John’s gospel sets up this story immediately following the Nicodemus story in Chapter 3. We can’t help but see the contrast between these two settings and two principal characters—between Nicodemus and his encounter with Jesus and the Samaritan woman and her encounter. Nicodemus comes “by night” out of darkness. The Samaritan woman story occurs at noon—in bright daylight. Nicodemus is a learned, honoured and respected citizen—“a leader of the Jews.” The Samaritan woman is a “no count’. She has a reputation which adds to her ordinary and dismissive status. Nicodemus comes to Jesus with a need—an answer to a nagging question.
Today, Jesus comes to the woman at the well with a need. He is thirsty—in need of a drink of water.
What these two stories have in common is that they are placed in the gospel narrative in order to reveal to us the nature of Jesus. This Jesus is “the Word.” And the Word became flesh and lived among us and we have seen his glory. (John 1: 14)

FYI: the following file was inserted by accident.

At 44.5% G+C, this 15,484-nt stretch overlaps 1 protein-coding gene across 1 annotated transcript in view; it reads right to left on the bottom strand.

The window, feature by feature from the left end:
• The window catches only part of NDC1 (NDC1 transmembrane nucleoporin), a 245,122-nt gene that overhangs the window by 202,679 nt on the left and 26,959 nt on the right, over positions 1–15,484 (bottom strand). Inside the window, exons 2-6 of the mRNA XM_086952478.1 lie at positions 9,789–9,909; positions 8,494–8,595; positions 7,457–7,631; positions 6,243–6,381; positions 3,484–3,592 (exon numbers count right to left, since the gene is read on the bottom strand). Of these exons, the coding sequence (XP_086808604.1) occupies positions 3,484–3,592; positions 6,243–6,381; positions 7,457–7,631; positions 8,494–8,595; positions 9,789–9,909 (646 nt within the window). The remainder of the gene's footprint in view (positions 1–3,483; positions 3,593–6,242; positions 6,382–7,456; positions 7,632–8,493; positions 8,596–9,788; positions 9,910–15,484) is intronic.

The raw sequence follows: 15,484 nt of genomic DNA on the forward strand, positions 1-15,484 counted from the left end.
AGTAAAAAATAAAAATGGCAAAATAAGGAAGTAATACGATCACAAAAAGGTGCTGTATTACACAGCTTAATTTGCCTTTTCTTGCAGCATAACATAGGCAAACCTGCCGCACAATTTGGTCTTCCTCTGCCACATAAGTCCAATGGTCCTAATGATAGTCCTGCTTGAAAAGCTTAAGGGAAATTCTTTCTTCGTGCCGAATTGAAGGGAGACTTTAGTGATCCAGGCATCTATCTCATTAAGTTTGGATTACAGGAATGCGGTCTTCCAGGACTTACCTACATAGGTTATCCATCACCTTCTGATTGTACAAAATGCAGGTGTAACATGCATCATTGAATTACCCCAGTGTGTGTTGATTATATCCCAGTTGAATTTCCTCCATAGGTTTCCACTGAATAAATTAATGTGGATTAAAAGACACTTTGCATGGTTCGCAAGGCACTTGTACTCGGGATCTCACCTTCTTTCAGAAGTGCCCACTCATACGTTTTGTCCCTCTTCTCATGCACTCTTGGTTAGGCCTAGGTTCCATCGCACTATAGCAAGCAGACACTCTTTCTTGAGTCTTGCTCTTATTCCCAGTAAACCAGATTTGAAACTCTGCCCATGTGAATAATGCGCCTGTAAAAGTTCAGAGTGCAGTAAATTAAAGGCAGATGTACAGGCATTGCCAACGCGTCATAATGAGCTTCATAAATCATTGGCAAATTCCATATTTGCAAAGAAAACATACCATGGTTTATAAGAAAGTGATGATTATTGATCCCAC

Here Jesus, all flesh, all sweaty from the long walk up the hills from Jerusalem through Samaria with his disciples, on the way back to Galilee. Here is Jesus thirsty and hungry, real human needs, real flesh—his disciples have gone to the village ahead to get the groceries.
Here is Jesus, all flesh, born into the legacy and people of Jacob, whose ancestors dug this well centuries ago. Jesus—all flesh—will reveal himself here , as all spirit , as the Word—the Word made flesh.
Jesus is revealed in another dimension, here at the well with the Samaritan woman. His dimension as “the Word,” the wisdom, the knowledge, the Messiah, the Christ. He reveals himself with the first of several “I am” statements proclaimed in John’s gospel—“I am He—the great I am.”
Moses at the mountain about to take the Law , the Ten Commandments, to children of Israel below on the plain asks Yahweh, God: “Who shall I say sent me?”
Tell them “I am “sent you. I am. Jesus is the I am—I am he. (v.26)
Jesus’ true and full nature—Emmanuel – God with us, is revealed through his encounter with the Samaritan woman—with her sullied reputation and her plain innocent, even childlike, reaction to her visitor. Her encounter with Jesus is transformative. She is transformed from being the lowest functioning member in her society—the woman sent to fetch water. “Hey, Babe, go get me something to drink, will ya’ ?” says her old man—the sixth one.